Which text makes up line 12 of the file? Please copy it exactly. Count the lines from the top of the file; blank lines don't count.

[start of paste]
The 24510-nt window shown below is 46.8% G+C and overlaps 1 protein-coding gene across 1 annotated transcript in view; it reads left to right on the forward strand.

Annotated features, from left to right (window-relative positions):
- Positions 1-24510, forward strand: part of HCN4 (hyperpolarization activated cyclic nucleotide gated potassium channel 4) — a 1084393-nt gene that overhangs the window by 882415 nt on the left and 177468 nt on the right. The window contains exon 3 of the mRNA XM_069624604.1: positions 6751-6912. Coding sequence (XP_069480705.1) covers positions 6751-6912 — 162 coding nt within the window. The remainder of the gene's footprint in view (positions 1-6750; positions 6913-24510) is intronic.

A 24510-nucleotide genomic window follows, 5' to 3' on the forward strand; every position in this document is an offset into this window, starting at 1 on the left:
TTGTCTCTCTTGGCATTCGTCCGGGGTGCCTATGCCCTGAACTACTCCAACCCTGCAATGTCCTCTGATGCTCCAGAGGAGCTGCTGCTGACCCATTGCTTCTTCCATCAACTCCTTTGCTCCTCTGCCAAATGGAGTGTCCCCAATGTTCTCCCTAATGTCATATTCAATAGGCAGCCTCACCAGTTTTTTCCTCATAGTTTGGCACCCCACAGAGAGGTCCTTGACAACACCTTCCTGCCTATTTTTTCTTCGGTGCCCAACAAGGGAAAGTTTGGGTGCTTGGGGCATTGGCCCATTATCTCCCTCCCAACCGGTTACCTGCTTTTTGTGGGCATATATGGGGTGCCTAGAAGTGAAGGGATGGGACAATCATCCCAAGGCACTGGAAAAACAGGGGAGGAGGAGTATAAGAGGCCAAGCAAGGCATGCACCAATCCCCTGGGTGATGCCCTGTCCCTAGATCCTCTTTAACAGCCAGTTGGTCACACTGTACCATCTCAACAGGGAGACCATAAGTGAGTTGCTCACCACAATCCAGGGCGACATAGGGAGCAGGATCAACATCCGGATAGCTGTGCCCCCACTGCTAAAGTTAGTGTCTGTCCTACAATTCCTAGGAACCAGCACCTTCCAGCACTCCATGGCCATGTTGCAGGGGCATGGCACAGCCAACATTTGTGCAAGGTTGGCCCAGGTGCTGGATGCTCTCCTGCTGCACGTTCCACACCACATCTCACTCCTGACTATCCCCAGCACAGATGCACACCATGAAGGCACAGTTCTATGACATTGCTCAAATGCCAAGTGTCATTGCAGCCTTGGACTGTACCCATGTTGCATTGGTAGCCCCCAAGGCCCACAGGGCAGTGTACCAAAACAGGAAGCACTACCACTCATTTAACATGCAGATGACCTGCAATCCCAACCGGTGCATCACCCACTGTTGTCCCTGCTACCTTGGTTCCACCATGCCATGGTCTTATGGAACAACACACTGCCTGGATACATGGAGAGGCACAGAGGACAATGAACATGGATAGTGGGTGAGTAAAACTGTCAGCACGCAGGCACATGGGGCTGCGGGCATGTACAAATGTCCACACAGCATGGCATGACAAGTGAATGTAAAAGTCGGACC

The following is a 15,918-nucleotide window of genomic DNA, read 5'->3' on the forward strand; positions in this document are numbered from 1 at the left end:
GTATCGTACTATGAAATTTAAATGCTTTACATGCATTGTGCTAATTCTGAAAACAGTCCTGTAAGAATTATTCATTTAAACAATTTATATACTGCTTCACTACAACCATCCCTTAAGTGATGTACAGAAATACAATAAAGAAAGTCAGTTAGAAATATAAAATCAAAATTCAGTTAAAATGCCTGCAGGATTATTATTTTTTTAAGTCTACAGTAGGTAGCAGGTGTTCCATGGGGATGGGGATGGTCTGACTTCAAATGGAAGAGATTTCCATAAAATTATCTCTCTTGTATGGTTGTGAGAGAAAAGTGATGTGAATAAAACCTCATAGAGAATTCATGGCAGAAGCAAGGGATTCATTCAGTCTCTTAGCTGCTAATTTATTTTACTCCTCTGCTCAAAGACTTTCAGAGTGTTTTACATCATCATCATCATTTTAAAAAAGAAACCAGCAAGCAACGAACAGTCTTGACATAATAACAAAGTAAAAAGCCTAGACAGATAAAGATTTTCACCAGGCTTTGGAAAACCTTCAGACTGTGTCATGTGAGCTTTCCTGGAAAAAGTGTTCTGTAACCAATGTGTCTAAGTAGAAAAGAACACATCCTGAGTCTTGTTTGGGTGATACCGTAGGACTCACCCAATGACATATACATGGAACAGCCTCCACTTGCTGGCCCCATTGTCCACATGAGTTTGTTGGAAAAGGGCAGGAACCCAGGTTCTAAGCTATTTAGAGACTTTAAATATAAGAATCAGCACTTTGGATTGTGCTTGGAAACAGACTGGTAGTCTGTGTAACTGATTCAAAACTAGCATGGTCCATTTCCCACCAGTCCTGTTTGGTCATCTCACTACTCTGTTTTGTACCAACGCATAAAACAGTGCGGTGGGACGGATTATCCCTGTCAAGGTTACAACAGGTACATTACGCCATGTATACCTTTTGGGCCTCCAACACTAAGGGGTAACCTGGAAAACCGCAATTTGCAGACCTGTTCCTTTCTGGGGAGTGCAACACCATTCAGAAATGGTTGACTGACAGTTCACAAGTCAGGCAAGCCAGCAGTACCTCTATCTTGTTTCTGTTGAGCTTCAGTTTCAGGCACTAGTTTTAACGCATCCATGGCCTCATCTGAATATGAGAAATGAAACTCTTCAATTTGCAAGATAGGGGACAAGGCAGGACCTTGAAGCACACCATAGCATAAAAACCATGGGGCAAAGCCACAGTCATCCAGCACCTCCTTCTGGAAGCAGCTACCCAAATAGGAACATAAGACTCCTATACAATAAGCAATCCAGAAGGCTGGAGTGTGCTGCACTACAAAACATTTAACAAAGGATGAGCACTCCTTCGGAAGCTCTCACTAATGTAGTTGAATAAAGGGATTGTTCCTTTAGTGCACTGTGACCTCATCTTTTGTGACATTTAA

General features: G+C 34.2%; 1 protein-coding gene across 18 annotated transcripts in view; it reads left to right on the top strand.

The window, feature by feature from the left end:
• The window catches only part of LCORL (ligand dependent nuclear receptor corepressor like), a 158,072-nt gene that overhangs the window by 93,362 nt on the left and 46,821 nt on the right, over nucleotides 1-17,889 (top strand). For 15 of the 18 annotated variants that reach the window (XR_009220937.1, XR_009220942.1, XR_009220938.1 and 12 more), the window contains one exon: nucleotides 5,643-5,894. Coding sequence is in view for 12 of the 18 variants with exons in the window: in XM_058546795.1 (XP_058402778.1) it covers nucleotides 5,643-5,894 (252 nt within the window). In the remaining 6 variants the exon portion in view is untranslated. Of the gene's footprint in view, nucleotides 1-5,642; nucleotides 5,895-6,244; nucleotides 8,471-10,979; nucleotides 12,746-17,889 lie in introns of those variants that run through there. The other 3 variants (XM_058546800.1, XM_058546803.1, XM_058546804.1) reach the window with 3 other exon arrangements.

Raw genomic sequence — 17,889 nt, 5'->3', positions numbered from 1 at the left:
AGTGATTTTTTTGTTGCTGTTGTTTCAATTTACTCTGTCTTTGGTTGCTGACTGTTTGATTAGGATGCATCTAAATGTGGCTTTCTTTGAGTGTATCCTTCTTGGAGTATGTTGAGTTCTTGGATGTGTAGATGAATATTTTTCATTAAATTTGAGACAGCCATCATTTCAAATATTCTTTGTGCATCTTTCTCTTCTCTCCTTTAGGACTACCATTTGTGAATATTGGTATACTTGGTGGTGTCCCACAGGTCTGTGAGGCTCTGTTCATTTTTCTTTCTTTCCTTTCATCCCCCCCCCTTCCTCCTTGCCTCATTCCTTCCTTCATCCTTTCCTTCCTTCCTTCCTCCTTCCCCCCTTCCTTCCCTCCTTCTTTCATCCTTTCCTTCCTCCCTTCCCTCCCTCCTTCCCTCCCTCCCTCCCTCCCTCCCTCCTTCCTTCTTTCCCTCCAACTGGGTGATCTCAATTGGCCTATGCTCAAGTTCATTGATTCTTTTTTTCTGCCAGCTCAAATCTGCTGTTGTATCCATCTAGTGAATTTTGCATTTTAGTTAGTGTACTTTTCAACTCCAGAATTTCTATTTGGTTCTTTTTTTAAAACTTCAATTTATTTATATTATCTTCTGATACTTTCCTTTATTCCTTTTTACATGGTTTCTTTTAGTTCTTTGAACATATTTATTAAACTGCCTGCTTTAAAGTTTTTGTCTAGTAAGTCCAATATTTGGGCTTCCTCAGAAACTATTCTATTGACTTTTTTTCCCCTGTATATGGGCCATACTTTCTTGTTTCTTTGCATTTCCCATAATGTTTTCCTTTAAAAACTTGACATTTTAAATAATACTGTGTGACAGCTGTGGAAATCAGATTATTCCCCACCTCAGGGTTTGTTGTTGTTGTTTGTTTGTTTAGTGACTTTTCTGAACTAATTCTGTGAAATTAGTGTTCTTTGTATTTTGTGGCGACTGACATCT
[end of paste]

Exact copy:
AGTGATTTTTTTGTTGCTGTTGTTTCAATTTACTCTGTCTTTGGTTGCTGACTGTTTGATTAGGATGCATCTAAATGTGGCTTTCTTTGAGTGTATCCTTCTTGGAGTATGTTGAGTTCTTGGATGTGTAGATGAATATTTTTCATTAAATTTGAGACAGCCATCATTTCAAATATTCTTTGTGCATCTTTCTCTTCTCTCCTTTAGGACTACCATTTGTGAATATTGGTATACTTGGTGGTGTCCCACAGGTCTGTGAGGCTCTGTTCATTTTTCTTTCTTTCCTTTCATCCCCCCCCCTTCCTCCTTGCCTCATTCCTTCCTTCATCCTTTCCTTCCTTCCTTCCTCCTTCCCCCCTTCCTTCCCTCCTTCTTTCATCCTTTCCTTCCTCCCTTCCCTCCCTCCTTCCCTCCCTCCCTCCCTCCCTCCCTCCTTCCTTCTTTCCCTCCAACTGGGTGATCTCAATTGGCCTATGCTCAAGTTCATTGATTCTTTTTTTCTGCCAGCTCAAATCTGCTGTTGTATCCATCTAGTGAATTTTGCATTTTAGTTAGTGTACTTTTCAACTCCAGAATTTCTATTTGGTTCTTTTTTTAAAACTTCAATTTATTTATATTATCTTCTGATACTTTCCTTTATTCCTTTTTACATGGTTTCTTTTAGTTCTTTGAACATATTTATTAAACTGCCTGCTTTAAAGTTTTTGTCTAGTAAGTCCAATATTTGGGCTTCCTCAGAAACTATTCTATTGACTTTTTTTCCCCTGTATATGGGCCATACTTTCTTGTTTCTTTGCATTTCCCATAATGTTTTCCTTTAAAAACTTGACATTTTAAATAATACTGTGTGACAGCTGTGGAAATCAGATTATTCCCCACCTCAGGGTTTGTTGTTGTTGTTTGTTTGTTTAGTGACTTTTCTGAACTAATTCTGTGAAATTAGTGTTCTTTGTATTTTGTGGCGACTGACATCT